Post # 26
It’s fair to say you don’t like registries in general. But none of these explanations differentiate a honeymoon fund from a traditional registry.
1. So the fact that people could theoretically be lying (and not using the money for the experiences for which they say they are using it) makes it a cash registry? People could also return “the physical, tangible present” to the store for cash. Doesn’t make it a cash fund.
2. So because traditional etiquette says someone should pay for their own vacation but shouldn’t pay for own their household appliances means that a honeymoon fund is more inappropriate that a gift registry? There are a lot of wedding traditions that once were set in stone that have faded over time (e.g. bride must always wear white, groom must ask for dad’s blessing/permission, etc.). No reason why this shouldn’t be one of them.
3. Buying a honeymoon experience is no less impersonal than buying someone the exact appliance that they told you to buy them. You aren’t “choosing” the gift in either scenario.
4. Even if people have just a cash fund set up, who cares? Again, that isn’t “begging” any more than a traditional registry is.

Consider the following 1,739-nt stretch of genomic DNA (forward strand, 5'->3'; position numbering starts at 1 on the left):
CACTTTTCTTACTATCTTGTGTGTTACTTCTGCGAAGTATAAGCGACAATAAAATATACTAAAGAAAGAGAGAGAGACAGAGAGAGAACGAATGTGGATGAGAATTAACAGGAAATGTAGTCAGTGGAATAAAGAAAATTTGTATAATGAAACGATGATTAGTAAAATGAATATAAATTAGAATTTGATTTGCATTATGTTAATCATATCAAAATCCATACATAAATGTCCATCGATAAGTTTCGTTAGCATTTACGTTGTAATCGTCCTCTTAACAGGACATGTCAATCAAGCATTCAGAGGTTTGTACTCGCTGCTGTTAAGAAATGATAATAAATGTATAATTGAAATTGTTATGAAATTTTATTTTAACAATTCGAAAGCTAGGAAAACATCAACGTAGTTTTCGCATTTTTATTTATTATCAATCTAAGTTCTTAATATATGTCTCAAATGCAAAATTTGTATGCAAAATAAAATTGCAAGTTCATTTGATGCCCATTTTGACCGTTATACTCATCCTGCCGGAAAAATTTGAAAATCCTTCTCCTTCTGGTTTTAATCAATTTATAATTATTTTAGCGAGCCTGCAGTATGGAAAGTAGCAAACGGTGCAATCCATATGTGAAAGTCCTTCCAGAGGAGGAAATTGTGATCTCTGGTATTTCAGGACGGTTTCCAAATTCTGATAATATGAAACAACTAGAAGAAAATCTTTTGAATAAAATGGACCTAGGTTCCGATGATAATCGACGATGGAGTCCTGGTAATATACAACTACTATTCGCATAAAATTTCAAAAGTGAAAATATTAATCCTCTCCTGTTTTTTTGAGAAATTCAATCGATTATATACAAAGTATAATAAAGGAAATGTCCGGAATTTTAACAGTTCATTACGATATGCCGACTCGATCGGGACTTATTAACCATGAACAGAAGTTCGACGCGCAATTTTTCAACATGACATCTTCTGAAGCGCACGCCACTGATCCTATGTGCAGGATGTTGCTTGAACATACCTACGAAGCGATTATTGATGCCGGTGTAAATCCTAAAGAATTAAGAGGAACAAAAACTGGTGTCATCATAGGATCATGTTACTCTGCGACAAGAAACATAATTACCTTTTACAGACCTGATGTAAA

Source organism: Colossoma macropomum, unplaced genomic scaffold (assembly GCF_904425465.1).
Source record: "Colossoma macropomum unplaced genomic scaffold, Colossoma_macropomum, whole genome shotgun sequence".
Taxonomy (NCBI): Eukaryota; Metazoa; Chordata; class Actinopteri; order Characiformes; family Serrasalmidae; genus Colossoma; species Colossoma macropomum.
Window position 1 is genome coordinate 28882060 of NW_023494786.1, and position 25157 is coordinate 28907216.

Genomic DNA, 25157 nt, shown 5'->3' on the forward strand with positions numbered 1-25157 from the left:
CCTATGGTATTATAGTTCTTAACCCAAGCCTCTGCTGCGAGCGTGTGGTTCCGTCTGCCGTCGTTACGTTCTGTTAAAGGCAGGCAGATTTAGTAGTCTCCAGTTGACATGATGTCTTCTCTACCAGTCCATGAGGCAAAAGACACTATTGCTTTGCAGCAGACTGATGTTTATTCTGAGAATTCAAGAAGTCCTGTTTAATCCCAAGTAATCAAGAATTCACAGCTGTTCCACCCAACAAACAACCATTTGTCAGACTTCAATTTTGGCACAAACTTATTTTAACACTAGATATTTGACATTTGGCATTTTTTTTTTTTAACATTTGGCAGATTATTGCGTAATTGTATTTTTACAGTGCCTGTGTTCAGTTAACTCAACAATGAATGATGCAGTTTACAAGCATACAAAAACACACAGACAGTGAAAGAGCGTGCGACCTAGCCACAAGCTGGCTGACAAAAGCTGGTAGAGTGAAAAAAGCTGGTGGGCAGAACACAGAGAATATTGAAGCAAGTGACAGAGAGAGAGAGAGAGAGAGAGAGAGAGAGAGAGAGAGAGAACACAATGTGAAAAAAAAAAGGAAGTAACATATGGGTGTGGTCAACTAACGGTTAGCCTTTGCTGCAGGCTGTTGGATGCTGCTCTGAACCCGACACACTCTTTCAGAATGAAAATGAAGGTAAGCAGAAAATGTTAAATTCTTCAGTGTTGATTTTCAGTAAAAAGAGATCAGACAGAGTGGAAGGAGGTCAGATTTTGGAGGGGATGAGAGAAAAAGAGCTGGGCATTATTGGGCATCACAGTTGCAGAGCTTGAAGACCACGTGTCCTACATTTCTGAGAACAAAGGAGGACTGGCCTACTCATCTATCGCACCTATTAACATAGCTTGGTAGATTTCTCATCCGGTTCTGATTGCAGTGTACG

Not trying to be argumentative – this is just a huge pet peeve of mine. The whole tradition of buying people things for their home made sense back when most people did not live together before marriage. Now, many people live together for YEARS before getting married, and they’d rather have someone buy them an experience than fine china that collects dust in a cabinet somewhere. You’d rather buy someone an item that they don’t actually want/need than an experience on their honeymoon that they are excited to use?
It’s one thing for people to say that they just like the traditional gift registry more than the honeymoon registry. It’s another thing for people to imply that it’s a cash registry or that people creating honeymoon funds are somehow more out of line that someone picking out their own physical gifts.
Post # 27
I’d write them a check, but I give checks for weddings anyways 95% of the time. I want to give the couple my money not some random company! Same with GoFundMe accounts though – I’ll mail the person a check if I want to help out so that they actually get the full value of my gift.
Post # 28
I think I’d just write them a check and put it in card. It feels more personal to me, and then they can use it toward whatever they like.
I might drop a note in about “treating themselves on their honeymoon” or something if I knew they were saving up for that, but I wouldn’t be offended if they chose to use it another way.
Post # 29
Completely agree with all of this. The logic behind the honeymoon fund pearl clutching never made any sense to me. windycitywedding2019 :
Post # 30
I would write a check like I do for almost any wedding I attend. I’m not a fan that honeyfund gets a cut of my money. If I’m giving a couple $200, I want them to get $200 not $193 or whatever the cut is.
Plus, i’d want to give a card anyways. So, I’d rather just include the check with my card.